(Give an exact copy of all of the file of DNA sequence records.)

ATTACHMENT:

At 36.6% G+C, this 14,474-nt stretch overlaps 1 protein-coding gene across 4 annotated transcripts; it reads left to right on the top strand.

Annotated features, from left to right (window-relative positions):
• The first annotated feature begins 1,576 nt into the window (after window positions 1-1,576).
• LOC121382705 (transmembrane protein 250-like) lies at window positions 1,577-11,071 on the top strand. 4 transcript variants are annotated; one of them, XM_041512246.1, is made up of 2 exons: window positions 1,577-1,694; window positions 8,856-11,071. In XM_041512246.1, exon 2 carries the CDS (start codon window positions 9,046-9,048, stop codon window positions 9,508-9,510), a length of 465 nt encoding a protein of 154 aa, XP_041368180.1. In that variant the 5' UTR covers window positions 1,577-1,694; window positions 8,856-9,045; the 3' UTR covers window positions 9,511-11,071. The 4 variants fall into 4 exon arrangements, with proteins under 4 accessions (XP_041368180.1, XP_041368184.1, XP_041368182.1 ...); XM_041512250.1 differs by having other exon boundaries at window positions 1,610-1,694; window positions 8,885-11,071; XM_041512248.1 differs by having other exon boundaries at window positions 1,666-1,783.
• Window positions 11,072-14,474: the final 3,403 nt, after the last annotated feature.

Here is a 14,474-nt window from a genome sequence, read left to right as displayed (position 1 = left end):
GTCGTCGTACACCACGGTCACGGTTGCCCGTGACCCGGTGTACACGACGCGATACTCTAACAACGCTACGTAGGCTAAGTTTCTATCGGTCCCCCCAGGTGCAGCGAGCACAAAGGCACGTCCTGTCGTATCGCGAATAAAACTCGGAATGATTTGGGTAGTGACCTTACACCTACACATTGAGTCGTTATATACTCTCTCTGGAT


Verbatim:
At 36.6% G+C, this 14,474-nt stretch overlaps 1 protein-coding gene across 4 annotated transcripts; it reads left to right on the top strand.

Annotated features, from left to right (window-relative positions):
• The first annotated feature begins 1,576 nt into the window (after window positions 1-1,576).
• LOC121382705 (transmembrane protein 250-like) lies at window positions 1,577-11,071 on the top strand. 4 transcript variants are annotated; one of them, XM_041512246.1, is made up of 2 exons: window positions 1,577-1,694; window positions 8,856-11,071. In XM_041512246.1, exon 2 carries the CDS (start codon window positions 9,046-9,048, stop codon window positions 9,508-9,510), a length of 465 nt encoding a protein of 154 aa, XP_041368180.1. In that variant the 5' UTR covers window positions 1,577-1,694; window positions 8,856-9,045; the 3' UTR covers window positions 9,511-11,071. The 4 variants fall into 4 exon arrangements, with proteins under 4 accessions (XP_041368180.1, XP_041368184.1, XP_041368182.1 ...); XM_041512250.1 differs by having other exon boundaries at window positions 1,610-1,694; window positions 8,885-11,071; XM_041512248.1 differs by having other exon boundaries at window positions 1,666-1,783.
• Window positions 11,072-14,474: the final 3,403 nt, after the last annotated feature.

Here is a 14,474-nt window from a genome sequence, read left to right as displayed (position 1 = left end):
GTCGTCGTACACCACGGTCACGGTTGCCCGTGACCCGGTGTACACGACGCGATACTCTAACAACGCTACGTAGGCTAAGTTTCTATCGGTCCCCCCAGGTGCAGCGAGCACAAAGGCACGTCCTGTCGTATCGCGAATAAAACTCGGAATGATTTGGGTAGTGACCTTACACCTACACATTGAGTCGTTATATACTCTCTCTGGAT